Abdominal Surgery

Abdominal surgeries performed by our colon and rectal surgeons may include:

Segmental Colectomies
Generally, a vertical incision is made in the middle of the abdomen, overlying the portion of the bowel with disease. The segment of bowel containing the disease is removed. If the excision is for cancer, an effort is made to remove a wider segment to include lymph nodes. The ends of the bowel are joined together (anastomosis) to be water-tight and permit healing.

Abdominoperineal Resection
This surgery is performed to treat anal and distal rectal cancer. The anus, rectum and part of the sigmoid colon are removed to include the attending vessels and lymph nodes. The end of the colon is then brought through an opening made in the abdominal wall. This is called a colostomy.

Small Bowel Resection
This surgery is performed to remove Crohn's disease, cancer, ulcers, benign tumors and polyps. This surgery removes a portion of the small intestine. The surgeon will remove the diseased parts of the small intestine and sew the healthy parts back together. If necessary, an opening to the outside of the body called an ostomy is created.

Repair of Parastomal Hernias
The most common problem with an ostomy is a hernia. An ostomy is an abdominal wall opening, created to bring the bowel to the skin surface. Space next to the bowel in the abdominal wall permits fat or another loop of bowel to slip into the space. The hernia repair is made by closing the space with sutures or mesh; sometimes the ostomy is moved to another site on the abdominal wall.

Ostomy Creation and Revisions
An ostomy is a surgically created opening connecting bowel to the surface of the body. Ostomy revisions are surgeries to correct defects, such as protrusion or recession or hernia of the ostomy. The surgery is to make the ostomy protrude a small length so that it will accept an appliance more easily.

Low Anterior Resection
In this operation, part of the rectum is removed, but it is rejoined (anastomosed). Entailed in this operation is dissection deep into the pelvis. Anastomoses at this deep level are at increased risk to leak, so often, an ostomy is created above to stop the pressure of bowel movements. Another risk in the deep pelvic dissection is injury to nerves that serve the bladder and sex organs, which may cause later dysfunction.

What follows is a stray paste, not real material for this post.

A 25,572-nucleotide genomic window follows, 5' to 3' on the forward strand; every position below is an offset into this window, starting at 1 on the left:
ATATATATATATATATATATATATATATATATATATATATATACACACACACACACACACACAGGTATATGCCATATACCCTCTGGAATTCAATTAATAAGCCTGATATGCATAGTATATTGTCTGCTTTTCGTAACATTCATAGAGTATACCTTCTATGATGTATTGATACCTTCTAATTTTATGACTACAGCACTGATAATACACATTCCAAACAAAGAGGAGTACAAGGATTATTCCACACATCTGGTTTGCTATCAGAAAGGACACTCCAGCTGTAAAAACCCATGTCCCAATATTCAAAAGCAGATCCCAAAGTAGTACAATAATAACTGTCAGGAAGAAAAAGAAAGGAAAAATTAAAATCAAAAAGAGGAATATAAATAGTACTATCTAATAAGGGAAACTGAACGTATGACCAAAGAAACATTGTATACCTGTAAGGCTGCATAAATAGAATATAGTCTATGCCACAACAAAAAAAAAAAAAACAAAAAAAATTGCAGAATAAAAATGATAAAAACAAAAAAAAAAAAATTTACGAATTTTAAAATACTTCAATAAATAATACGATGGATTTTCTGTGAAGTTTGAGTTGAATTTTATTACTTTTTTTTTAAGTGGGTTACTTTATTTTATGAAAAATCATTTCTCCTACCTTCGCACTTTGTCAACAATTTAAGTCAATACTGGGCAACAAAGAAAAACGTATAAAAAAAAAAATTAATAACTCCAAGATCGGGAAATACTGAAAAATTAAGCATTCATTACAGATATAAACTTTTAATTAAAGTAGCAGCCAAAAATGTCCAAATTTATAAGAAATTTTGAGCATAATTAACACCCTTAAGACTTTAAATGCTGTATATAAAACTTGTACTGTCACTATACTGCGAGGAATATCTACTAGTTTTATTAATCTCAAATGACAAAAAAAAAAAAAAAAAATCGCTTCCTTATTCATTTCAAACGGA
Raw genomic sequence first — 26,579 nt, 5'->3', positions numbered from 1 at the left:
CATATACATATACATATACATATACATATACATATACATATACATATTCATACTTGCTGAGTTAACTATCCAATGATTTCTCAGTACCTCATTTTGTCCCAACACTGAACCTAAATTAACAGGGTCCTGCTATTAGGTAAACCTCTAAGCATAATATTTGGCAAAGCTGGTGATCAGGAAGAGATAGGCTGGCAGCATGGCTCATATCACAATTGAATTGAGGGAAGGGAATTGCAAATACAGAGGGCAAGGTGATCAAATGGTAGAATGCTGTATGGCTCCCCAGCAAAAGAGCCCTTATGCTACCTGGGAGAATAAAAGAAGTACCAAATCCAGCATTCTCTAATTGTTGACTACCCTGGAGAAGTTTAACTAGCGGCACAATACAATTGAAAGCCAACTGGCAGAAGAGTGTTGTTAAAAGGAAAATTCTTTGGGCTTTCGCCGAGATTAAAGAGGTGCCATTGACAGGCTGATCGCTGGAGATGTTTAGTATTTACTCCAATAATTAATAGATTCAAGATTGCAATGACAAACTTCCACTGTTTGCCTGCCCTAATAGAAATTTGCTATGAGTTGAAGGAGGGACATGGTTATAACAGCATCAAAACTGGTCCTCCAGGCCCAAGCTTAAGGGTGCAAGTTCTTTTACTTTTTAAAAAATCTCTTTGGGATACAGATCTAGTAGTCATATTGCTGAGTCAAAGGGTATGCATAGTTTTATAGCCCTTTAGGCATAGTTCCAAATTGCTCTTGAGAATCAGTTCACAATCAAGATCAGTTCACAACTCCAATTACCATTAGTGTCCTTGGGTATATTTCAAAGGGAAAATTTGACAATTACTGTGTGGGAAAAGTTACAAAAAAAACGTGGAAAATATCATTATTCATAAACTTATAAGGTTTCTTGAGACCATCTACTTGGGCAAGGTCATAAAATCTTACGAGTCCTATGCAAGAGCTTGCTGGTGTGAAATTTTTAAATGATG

Total colectomy and Total proctocolectomy
A few diseases, such as familial polyposis, require removal of the entire colon with anastomosis of the end of the small bowel to the rectum. Familial polyposis or ulcerative colitis often require removal of the colon and rectum. A new pouch (neorectum) is created with the small bowel folded and stapled back on itself; this pouch is joined down to the anus. A temporary ostomy is often included.

Repair of Rectal Prolapse
Treating rectal prolapse most often requires surgery. Surgery for rectal prolapse entails pulling the rectum back to its normal position and affixing it there.

What to expect for abdominal surgery

  1. Your doctor will give you bowel preparations for the day before your surgery. These typically include taking a laxative and not eating or drinking after midnight.
  2. Most abdominal surgeries last between several hours.
  3. You should expect to stay at MedStar Washington Hospital Center for seven days, plus or minus 3 days.
  4. The recovery period is different for each person, but most patients return to their usual routines in a one to three month period.
  5. A pain management regimen will be prescribed.
  6. If your surgery includes an ostomy, you will be taught how to care for it. Home care will be arranged as allowed by your insurance.

 

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